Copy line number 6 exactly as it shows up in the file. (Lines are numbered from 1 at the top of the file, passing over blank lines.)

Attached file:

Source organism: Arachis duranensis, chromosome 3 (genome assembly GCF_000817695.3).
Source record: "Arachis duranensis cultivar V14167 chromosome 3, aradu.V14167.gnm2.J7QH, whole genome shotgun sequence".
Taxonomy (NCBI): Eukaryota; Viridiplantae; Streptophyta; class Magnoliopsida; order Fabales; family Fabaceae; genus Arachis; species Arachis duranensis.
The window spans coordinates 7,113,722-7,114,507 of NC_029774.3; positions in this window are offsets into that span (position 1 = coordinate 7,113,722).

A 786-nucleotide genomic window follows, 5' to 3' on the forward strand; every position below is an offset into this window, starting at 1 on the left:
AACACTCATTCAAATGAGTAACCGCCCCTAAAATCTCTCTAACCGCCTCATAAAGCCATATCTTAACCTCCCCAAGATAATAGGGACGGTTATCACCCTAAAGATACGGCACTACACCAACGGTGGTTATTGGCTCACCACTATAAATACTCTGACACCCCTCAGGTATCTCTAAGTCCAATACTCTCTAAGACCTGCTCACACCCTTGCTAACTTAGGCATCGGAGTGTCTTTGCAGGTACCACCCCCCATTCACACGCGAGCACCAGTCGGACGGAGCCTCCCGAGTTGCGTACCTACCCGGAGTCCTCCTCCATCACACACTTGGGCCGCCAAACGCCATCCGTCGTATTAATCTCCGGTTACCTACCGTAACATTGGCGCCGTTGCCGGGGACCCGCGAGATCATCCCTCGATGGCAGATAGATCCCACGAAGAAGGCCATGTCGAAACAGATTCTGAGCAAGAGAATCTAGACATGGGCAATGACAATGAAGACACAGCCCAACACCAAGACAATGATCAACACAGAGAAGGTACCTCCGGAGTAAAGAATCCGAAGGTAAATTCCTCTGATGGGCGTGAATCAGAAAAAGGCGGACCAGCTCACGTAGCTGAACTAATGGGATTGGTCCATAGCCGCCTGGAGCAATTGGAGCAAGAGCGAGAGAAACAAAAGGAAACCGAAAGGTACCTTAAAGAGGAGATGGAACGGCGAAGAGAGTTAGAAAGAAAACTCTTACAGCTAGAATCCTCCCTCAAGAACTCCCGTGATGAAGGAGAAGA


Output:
AACACTCATTCAAATGAGTAACCGCCCCTAAAATCTCTCTAACCGCCTCATAAAGCCATATCTTAACCTCCCCAAGATAATAGGGACGGTTATCACCCTAAAGATACGGCACTACACCAACGGTGGTTATTGGCTCACCACTATAAATACTCTGACACCCCTCAGGTATCTCTAAGTCCAATACTCTCTAAGACCTGCTCACACCCTTGCTAACTTAGGCATCGGAGTGTCTTTGCAGGTACCACCCCCCATTCACACGCGAGCACCAGTCGGACGGAGCCTCCCGAGTTGCGTACCTACCCGGAGTCCTCCTCCATCACACACTTGGGCCGCCAAACGCCATCCGTCGTATTAATCTCCGGTTACCTACCGTAACATTGGCGCCGTTGCCGGGGACCCGCGAGATCATCCCTCGATGGCAGATAGATCCCACGAAGAAGGCCATGTCGAAACAGATTCTGAGCAAGAGAATCTAGACATGGGCAATGACAATGAAGACACAGCCCAACACCAAGACAATGATCAACACAGAGAAGGTACCTCCGGAGTAAAGAATCCGAAGGTAAATTCCTCTGATGGGCGTGAATCAGAAAAAGGCGGACCAGCTCACGTAGCTGAACTAATGGGATTGGTCCATAGCCGCCTGGAGCAATTGGAGCAAGAGCGAGAGAAACAAAAGGAAACCGAAAGGTACCTTAAAGAGGAGATGGAACGGCGAAGAGAGTTAGAAAGAAAACTCTTACAGCTAGAATCCTCCCTCAAGAACTCCCGTGATGAAGGAGAAGA